Removing Mildew from Furniture

by Lee Wyatt
(last updated April 14, 2014)

Carpeting and walls are not the only items that are susceptible to mold and mildew in the home. Often one of the most over looked (at least until it is too late) items is the furniture that you have around the home. Whether this furniture is inside or out, if it happens to get wet enough you could find yourself faced with some problems. Luckily, removing mildew from furniture isn't a terribly difficult process. That being said, it is a rather tedious process.

  1. Dry immediately. When removing mildew from furniture, the very first thing that you need to do is get it dry as quickly as possible. If you have the ability to do, move everything outside into the sun so that it is exposed to open air and the sun as much as possible. Mold and mildew tends to like growing in dark and dank spaces, and the open outside is anything but.
  2. Dismantle if possible. While the furniture is sitting outside to dry, dismantle as much of it as you can to help ensure quicker drying. This will help to ensure that there are no patches or parts of furniture that is still damp, and allow the air and sun to get to as many parts of the furniture as is possible.
  3. Clean all the hard stuff. Once the furniture has finally dried, you need to begin using a degreaser and germicide to clean all of the hard portions of the furniture that you can reach. This will help ensure that you have removed all of the "food" material that mold and mildew love to feed off of. If the hard portions of the furniture are actually made of wood, be sure that the cleaners you are using are safe for the wood, and that it won't damage it in any way.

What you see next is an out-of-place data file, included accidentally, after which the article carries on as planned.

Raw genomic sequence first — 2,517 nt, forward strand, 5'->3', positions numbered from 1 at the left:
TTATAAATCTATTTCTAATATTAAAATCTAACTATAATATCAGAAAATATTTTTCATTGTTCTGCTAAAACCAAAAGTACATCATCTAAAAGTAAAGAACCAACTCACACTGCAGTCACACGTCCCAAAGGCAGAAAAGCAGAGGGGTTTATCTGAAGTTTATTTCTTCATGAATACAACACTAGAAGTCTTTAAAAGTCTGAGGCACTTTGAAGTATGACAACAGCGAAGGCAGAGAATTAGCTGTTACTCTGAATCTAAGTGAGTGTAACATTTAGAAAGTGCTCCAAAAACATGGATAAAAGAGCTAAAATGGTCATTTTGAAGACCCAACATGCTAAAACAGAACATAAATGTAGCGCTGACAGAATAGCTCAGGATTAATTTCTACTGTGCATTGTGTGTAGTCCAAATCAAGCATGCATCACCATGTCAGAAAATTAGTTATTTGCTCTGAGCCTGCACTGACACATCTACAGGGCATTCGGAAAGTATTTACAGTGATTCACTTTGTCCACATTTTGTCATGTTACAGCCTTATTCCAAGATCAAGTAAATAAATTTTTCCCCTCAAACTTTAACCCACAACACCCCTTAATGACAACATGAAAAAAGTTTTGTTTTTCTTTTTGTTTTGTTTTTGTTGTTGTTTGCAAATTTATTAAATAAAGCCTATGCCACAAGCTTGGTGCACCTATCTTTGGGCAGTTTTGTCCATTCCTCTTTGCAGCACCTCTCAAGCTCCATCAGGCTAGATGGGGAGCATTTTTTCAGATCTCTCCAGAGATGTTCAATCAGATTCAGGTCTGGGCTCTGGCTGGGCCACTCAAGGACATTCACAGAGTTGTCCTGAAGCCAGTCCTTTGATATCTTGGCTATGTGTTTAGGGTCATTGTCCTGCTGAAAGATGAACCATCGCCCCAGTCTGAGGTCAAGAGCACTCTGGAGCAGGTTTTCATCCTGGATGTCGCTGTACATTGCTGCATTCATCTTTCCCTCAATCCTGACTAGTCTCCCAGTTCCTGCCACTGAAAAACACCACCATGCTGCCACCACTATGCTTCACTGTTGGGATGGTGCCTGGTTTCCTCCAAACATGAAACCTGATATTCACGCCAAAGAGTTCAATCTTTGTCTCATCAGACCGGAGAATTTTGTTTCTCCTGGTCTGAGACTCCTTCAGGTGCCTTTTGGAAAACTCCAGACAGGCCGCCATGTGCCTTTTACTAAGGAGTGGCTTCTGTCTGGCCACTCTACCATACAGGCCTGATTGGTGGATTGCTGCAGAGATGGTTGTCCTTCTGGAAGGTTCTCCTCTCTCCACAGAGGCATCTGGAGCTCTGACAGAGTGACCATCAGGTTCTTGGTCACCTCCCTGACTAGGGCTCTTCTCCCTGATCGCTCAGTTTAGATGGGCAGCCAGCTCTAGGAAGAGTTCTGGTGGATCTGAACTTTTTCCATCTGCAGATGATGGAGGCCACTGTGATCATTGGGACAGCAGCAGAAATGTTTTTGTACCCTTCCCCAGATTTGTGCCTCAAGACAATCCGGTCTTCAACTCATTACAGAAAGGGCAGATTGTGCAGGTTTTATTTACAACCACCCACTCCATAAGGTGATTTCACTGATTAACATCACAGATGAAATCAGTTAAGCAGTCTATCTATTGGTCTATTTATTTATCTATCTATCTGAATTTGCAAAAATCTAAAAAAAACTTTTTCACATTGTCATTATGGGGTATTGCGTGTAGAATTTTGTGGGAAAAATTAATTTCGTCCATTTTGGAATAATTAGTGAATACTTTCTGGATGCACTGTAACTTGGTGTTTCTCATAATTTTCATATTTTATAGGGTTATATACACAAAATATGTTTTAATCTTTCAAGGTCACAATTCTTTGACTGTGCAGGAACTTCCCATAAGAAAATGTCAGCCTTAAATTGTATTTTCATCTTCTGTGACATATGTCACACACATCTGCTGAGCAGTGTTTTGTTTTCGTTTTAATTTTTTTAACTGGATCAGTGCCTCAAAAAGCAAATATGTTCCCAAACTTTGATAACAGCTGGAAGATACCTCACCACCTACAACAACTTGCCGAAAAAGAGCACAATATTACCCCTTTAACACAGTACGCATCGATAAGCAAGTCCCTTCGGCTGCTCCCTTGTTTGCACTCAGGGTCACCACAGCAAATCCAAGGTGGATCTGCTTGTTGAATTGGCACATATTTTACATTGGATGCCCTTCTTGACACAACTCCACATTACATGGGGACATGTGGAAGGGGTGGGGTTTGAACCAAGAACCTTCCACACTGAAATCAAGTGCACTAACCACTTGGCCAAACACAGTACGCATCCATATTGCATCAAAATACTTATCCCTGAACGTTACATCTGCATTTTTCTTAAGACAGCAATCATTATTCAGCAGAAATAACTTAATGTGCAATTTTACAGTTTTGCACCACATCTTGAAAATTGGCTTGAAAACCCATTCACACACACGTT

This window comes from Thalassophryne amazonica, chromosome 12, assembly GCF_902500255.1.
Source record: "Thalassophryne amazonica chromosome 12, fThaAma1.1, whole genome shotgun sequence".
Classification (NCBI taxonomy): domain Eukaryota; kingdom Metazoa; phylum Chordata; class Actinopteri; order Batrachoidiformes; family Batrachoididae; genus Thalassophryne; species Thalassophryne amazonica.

4. Clean the upholstery. To get the upholstery cleaned on your furniture your best bet would be to take those portions of the furniture into a professional cleaners, and have them do the job for you. Such professionals are best equipped to deal with the deep and detailed cleaning that will be required. When you take the upholstered portions of your furniture to the cleaners, be sure that you tell them what happened, so that they will use the proper cleaning agents and germicides necessary to get everything clean.
  5. If all else fails...In the event that everything else fails, and you are unable to completely remove the mold from your furniture, there is one option left. Replace it. Either replace the damaged portions of the furniture, or completely replace all of the furniture. Without a doubt this is the most drastic, and expensive, step available but it will ensure that no mold or mildew will be spread around.

Author Bio

Lee Wyatt

Contributor of numerous Tips.Net articles, Lee Wyatt is quickly becoming a regular "Jack of all trades." He is currently an independent contractor specializing in writing and editing. Contact him today for all of your writing and editing needs! Click here to contact. ...

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